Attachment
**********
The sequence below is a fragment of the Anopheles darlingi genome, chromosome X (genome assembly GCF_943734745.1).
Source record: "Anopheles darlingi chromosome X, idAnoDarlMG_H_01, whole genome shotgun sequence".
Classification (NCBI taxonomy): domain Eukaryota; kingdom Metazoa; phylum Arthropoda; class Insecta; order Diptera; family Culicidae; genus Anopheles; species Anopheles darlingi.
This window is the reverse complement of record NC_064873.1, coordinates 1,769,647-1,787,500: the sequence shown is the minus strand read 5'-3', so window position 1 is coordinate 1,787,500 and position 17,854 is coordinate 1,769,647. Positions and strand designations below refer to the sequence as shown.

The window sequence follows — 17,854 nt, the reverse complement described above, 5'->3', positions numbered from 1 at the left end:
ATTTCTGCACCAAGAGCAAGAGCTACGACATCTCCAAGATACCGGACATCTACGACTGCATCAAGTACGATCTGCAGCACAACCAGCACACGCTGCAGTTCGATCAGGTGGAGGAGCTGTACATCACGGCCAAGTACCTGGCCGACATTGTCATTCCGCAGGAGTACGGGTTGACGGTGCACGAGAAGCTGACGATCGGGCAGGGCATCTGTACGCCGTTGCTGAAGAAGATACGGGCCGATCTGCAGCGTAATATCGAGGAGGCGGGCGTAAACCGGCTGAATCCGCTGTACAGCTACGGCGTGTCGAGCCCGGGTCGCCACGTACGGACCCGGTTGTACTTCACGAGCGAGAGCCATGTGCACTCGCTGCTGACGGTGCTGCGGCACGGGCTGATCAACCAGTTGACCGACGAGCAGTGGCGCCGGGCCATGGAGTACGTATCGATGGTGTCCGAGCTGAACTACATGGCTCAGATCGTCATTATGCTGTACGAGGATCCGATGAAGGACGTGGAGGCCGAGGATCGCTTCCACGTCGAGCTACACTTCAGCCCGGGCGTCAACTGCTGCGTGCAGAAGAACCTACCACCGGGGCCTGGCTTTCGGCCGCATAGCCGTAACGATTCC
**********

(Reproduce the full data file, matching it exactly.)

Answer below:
The sequence below is a fragment of the Anopheles darlingi genome, chromosome X (genome assembly GCF_943734745.1).
Source record: "Anopheles darlingi chromosome X, idAnoDarlMG_H_01, whole genome shotgun sequence".
Classification (NCBI taxonomy): domain Eukaryota; kingdom Metazoa; phylum Arthropoda; class Insecta; order Diptera; family Culicidae; genus Anopheles; species Anopheles darlingi.
This window is the reverse complement of record NC_064873.1, coordinates 1,769,647-1,787,500: the sequence shown is the minus strand read 5'-3', so window position 1 is coordinate 1,787,500 and position 17,854 is coordinate 1,769,647. Positions and strand designations below refer to the sequence as shown.

The window sequence follows — 17,854 nt, the reverse complement described above, 5'->3', positions numbered from 1 at the left end:
ATTTCTGCACCAAGAGCAAGAGCTACGACATCTCCAAGATACCGGACATCTACGACTGCATCAAGTACGATCTGCAGCACAACCAGCACACGCTGCAGTTCGATCAGGTGGAGGAGCTGTACATCACGGCCAAGTACCTGGCCGACATTGTCATTCCGCAGGAGTACGGGTTGACGGTGCACGAGAAGCTGACGATCGGGCAGGGCATCTGTACGCCGTTGCTGAAGAAGATACGGGCCGATCTGCAGCGTAATATCGAGGAGGCGGGCGTAAACCGGCTGAATCCGCTGTACAGCTACGGCGTGTCGAGCCCGGGTCGCCACGTACGGACCCGGTTGTACTTCACGAGCGAGAGCCATGTGCACTCGCTGCTGACGGTGCTGCGGCACGGGCTGATCAACCAGTTGACCGACGAGCAGTGGCGCCGGGCCATGGAGTACGTATCGATGGTGTCCGAGCTGAACTACATGGCTCAGATCGTCATTATGCTGTACGAGGATCCGATGAAGGACGTGGAGGCCGAGGATCGCTTCCACGTCGAGCTACACTTCAGCCCGGGCGTCAACTGCTGCGTGCAGAAGAACCTACCACCGGGGCCTGGCTTTCGGCCGCATAGCCGTAACGATTCC